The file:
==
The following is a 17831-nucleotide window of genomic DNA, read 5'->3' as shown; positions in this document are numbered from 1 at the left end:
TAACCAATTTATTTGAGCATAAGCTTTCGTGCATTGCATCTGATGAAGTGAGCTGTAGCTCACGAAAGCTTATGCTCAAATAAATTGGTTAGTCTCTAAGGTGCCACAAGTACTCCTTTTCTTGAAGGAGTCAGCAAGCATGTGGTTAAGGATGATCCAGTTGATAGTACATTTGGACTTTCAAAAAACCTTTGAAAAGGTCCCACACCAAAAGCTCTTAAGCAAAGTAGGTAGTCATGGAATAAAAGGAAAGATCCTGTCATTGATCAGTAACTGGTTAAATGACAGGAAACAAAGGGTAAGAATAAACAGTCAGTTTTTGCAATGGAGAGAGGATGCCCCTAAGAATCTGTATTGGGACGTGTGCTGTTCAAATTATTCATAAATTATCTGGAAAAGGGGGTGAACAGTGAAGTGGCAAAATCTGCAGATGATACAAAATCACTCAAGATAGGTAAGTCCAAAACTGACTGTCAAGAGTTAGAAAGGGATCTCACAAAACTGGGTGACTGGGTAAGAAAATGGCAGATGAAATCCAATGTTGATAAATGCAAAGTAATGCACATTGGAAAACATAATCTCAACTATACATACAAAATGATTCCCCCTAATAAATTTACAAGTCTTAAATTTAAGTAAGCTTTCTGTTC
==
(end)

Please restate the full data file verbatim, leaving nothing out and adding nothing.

The following is a 17831-nucleotide window of genomic DNA, read 5'->3' as shown; positions in this document are numbered from 1 at the left end:
TAACCAATTTATTTGAGCATAAGCTTTCGTGCATTGCATCTGATGAAGTGAGCTGTAGCTCACGAAAGCTTATGCTCAAATAAATTGGTTAGTCTCTAAGGTGCCACAAGTACTCCTTTTCTTGAAGGAGTCAGCAAGCATGTGGTTAAGGATGATCCAGTTGATAGTACATTTGGACTTTCAAAAAACCTTTGAAAAGGTCCCACACCAAAAGCTCTTAAGCAAAGTAGGTAGTCATGGAATAAAAGGAAAGATCCTGTCATTGATCAGTAACTGGTTAAATGACAGGAAACAAAGGGTAAGAATAAACAGTCAGTTTTTGCAATGGAGAGAGGATGCCCCTAAGAATCTGTATTGGGACGTGTGCTGTTCAAATTATTCATAAATTATCTGGAAAAGGGGGTGAACAGTGAAGTGGCAAAATCTGCAGATGATACAAAATCACTCAAGATAGGTAAGTCCAAAACTGACTGTCAAGAGTTAGAAAGGGATCTCACAAAACTGGGTGACTGGGTAAGAAAATGGCAGATGAAATCCAATGTTGATAAATGCAAAGTAATGCACATTGGAAAACATAATCTCAACTATACATACAAAATGATTCCCCCTAATAAATTTACAAGTCTTAAATTTAAGTAAGCTTTCTGTTC